Lorne Greene (Special photo)
This is the second of two parts about No. 1 hits in the early rock era that did not merit that recognition.
Approximately 20 months before the Beatles came to America to initiate the British Invasion, jazz clarinetist Aker Bilk, of Somerset, England, became the first Brit to have a No. 1 song in the United States when “Stranger on the Shore” climbed to the top. It unseated “Soldier Boy,” the Shirelles’ second No. 1 hit, in May 1962. “Stranger on the Shore” was Bilk’s only success in the U.S., as none of his other three singles landed in the Top 50. Aker, incidentally, is slang in England for “mate.” It seems only fitting that a Beatles’ song — any Beatles’ song — should have the honor of being the first from England to earn the No. 1 ranking.
After “I Can’t Stop Loving You” by Albany’s Ray Charles reached No. 1 in June 1962, it was toppled by “The Stripper” by David Rose and his Orchestra. Incredibly, execs for MGM records used “The Stripper” as the “B” side for “Ebb Tide.” The studio wanted “Ebb Tide” recorded to help promote its movie “Sweet Bird of Youth,” starring Paul Newman, Geraldine Page and Ed Begley, who won a best supporting Oscar for his performance. A Los Angeles DJ got a copy of the song and thought it would be more fun to play “The Stripper” than “Ebb Tide.” The song reached No. 1 in the Los Angeles market and then nationally.
We agree with the execs: It should have remained the “B” side. I still can’t comprehend how the music for a stripper would become the country’s top song.
“Monster Mash” by Bobby “Boris” Pickett & the Crypt Kickers reached the top of the charts in October 1962, sandwiched between No. 1 hits “Sherry,” the Four Seasons’ first chart topper, and “He’s a Rebel,” the Crystals’ only top smash. Gary Paxton, one of the Crypt Kickers, produced “Monster Mash” and its plethora of unique sound effects. Paxton had his first hit, million-seller, “Cherry Pie,” as Skip of Skip and Flip in 1959. He then formed the Hollywood Argyles, whose “Alley-Oop” climbed to the top in 1960.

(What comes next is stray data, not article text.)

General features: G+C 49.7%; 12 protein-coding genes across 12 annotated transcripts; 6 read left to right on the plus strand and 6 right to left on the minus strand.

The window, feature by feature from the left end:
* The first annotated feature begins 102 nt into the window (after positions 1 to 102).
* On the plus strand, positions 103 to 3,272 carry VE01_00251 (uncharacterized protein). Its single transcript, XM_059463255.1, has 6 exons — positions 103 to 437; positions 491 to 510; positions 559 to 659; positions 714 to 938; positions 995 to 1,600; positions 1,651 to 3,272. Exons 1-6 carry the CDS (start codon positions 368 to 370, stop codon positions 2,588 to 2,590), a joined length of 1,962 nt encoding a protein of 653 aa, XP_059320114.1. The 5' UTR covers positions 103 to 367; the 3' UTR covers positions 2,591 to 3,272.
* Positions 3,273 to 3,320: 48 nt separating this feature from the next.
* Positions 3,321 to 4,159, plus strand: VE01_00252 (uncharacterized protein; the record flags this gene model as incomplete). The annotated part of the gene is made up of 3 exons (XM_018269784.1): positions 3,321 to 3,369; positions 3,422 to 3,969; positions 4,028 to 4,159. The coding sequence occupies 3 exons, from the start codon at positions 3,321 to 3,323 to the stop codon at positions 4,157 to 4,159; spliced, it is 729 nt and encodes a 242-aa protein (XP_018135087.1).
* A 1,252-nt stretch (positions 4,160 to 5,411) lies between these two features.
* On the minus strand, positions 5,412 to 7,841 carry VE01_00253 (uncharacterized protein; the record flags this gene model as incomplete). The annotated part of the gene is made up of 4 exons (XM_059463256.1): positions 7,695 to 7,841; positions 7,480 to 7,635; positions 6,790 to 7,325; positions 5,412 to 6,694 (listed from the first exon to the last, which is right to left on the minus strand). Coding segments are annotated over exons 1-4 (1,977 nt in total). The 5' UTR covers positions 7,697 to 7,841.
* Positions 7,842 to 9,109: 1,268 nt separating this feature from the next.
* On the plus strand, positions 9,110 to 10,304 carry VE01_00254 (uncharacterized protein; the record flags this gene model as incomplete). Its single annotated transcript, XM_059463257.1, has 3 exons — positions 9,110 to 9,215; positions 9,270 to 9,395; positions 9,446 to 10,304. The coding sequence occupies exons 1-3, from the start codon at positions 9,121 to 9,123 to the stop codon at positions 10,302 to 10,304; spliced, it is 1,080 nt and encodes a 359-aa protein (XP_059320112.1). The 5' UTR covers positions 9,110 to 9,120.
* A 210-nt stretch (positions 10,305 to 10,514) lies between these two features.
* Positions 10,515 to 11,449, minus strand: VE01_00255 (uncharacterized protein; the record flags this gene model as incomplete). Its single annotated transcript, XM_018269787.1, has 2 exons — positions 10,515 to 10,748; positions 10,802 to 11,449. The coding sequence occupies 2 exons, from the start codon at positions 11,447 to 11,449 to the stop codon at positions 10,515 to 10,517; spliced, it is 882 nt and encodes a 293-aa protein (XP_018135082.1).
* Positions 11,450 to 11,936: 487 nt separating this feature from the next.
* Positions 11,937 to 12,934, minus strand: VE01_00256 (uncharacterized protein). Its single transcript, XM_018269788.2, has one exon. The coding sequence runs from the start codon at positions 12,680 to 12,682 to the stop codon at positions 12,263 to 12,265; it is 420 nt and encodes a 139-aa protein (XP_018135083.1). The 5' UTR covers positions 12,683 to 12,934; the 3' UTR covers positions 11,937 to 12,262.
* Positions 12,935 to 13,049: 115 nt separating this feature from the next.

Four major labels passed on buying “Monster Mash” before London Records finally secured it. Pickett, who mimicked Boris Karloff’s voice on the record, notched his No. 1 hit, which radio stations still play annually around Halloween. An interesting song, yes, but a real music fan would prefer “Sherry” or “He’s a Rebel.”
Japan is among the world’s Top 5 record markets. Many English-speaking artists have fared well in Japan, and three Japanese performers enjoyed some success in the U.S. during the rock era. Japan native Kyu Sakamoto’s “Sukiyaki” climbed to the top slot in June 1963, topping Lesley Gore’s “It’s My Party.” The song, ironically, was intentionally mistitled. The tune’s real title was “Ue O Muite Aruko,” which translates to “I Look Up When I Walk.” Capitol Records, which released the song in the United States, opted to change the name to make it sound more Japanese.
Music fans would usually sing the words to a No. 1 song. Do you remember anybody singing the lyrics to “Sukiyaki?” You’ve got to be able to sing the words on a real No. 1 vocal.
Lorne Greene starred as Ben Cartwright, the family’s patriarch on the classic western TV series “Bonanza,” which aired for 14 seasons. Greene had his only hit, “Ringo,” which was No. 1 in December 1964. “Ringo” supplanted “Leader of the Pack” by the Shangri-Las. Greene was the second Canadian to have a No. 1 U.S. hit, following 16-year-old Paul Anka, who scored with “Diana” in 1957.
Greene’s song was about a sheriff who saved the life of gunman Johnny Ringo. It was a hit, but it never should have reached No. 1. It simply wasn’t that good.
Many songs from the fabled British Invasion became classics. One song from the invasion that reached No. 1 that didn’t merit the recognition was “I’m Telling You Now” by Freddie & The Dreamers, which reached the pinnacle in April 1965, unseating the Supremes’ “Stop! In the Name of Love.” Maybe my negative feelings about the song emanate from seeing Freddie Garrity, the group’s lead singer and a native of Manchester, England, jumping while “doing the Freddie” on American TV shows such as “Hullabaloo” and “Shindig.” And I am telling you now: It definitely did not deserve the No. 1 distinction.
Barry “The Old Rocker” Levine writes about entertainment for The Albany Herald. He can be reached at email@example.com